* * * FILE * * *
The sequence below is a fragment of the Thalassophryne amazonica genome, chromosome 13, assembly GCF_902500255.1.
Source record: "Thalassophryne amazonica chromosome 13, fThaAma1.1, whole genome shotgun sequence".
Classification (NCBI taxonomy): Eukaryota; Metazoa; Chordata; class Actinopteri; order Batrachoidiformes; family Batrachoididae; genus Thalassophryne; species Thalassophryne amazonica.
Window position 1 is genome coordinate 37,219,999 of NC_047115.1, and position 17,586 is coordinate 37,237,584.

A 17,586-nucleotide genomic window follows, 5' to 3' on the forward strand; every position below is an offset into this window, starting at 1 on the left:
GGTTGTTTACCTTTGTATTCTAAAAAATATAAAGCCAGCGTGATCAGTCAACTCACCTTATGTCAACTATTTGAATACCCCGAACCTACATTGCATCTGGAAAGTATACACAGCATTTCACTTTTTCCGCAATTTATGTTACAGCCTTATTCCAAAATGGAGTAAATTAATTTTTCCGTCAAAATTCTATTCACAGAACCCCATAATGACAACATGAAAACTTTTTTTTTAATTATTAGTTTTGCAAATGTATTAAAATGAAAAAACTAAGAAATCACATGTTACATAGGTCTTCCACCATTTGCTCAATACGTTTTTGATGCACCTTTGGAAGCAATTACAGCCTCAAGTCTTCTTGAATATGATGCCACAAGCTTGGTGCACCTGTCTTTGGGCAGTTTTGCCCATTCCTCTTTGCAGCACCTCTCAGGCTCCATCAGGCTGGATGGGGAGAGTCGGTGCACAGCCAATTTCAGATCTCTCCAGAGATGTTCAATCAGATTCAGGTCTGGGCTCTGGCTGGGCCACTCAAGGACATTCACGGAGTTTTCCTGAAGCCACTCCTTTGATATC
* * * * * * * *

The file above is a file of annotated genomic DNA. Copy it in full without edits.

The sequence below is a fragment of the Thalassophryne amazonica genome, chromosome 13, assembly GCF_902500255.1.
Source record: "Thalassophryne amazonica chromosome 13, fThaAma1.1, whole genome shotgun sequence".
Classification (NCBI taxonomy): Eukaryota; Metazoa; Chordata; class Actinopteri; order Batrachoidiformes; family Batrachoididae; genus Thalassophryne; species Thalassophryne amazonica.
Window position 1 is genome coordinate 37,219,999 of NC_047115.1, and position 17,586 is coordinate 37,237,584.

A 17,586-nucleotide genomic window follows, 5' to 3' on the forward strand; every position below is an offset into this window, starting at 1 on the left:
GGTTGTTTACCTTTGTATTCTAAAAAATATAAAGCCAGCGTGATCAGTCAACTCACCTTATGTCAACTATTTGAATACCCCGAACCTACATTGCATCTGGAAAGTATACACAGCATTTCACTTTTTCCGCAATTTATGTTACAGCCTTATTCCAAAATGGAGTAAATTAATTTTTCCGTCAAAATTCTATTCACAGAACCCCATAATGACAACATGAAAACTTTTTTTTTAATTATTAGTTTTGCAAATGTATTAAAATGAAAAAACTAAGAAATCACATGTTACATAGGTCTTCCACCATTTGCTCAATACGTTTTTGATGCACCTTTGGAAGCAATTACAGCCTCAAGTCTTCTTGAATATGATGCCACAAGCTTGGTGCACCTGTCTTTGGGCAGTTTTGCCCATTCCTCTTTGCAGCACCTCTCAGGCTCCATCAGGCTGGATGGGGAGAGTCGGTGCACAGCCAATTTCAGATCTCTCCAGAGATGTTCAATCAGATTCAGGTCTGGGCTCTGGCTGGGCCACTCAAGGACATTCACGGAGTTTTCCTGAAGCCACTCCTTTGATATC